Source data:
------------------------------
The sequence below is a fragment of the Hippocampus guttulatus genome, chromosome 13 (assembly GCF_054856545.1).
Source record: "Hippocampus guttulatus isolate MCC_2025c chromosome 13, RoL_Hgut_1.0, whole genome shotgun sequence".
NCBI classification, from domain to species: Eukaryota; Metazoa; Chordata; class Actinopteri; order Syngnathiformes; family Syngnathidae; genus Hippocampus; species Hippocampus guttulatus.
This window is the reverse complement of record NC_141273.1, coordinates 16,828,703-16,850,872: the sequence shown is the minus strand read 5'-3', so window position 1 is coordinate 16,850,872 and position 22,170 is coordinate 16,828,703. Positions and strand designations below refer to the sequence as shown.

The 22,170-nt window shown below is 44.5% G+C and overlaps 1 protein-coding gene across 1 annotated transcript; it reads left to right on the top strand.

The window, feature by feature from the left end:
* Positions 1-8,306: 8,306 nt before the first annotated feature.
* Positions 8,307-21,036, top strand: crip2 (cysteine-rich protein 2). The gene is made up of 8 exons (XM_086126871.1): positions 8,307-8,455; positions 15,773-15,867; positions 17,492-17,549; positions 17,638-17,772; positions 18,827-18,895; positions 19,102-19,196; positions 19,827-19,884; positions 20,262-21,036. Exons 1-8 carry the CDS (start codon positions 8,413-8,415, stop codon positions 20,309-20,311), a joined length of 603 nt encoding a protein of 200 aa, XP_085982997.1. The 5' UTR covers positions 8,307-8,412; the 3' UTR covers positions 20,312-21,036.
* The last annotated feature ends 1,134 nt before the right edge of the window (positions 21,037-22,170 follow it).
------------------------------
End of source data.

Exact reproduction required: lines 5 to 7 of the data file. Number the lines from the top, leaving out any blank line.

The 22,170-nt window shown below is 44.5% G+C and overlaps 1 protein-coding gene across 1 annotated transcript; it reads left to right on the top strand.

The window, feature by feature from the left end:
* Positions 1-8,306: 8,306 nt before the first annotated feature.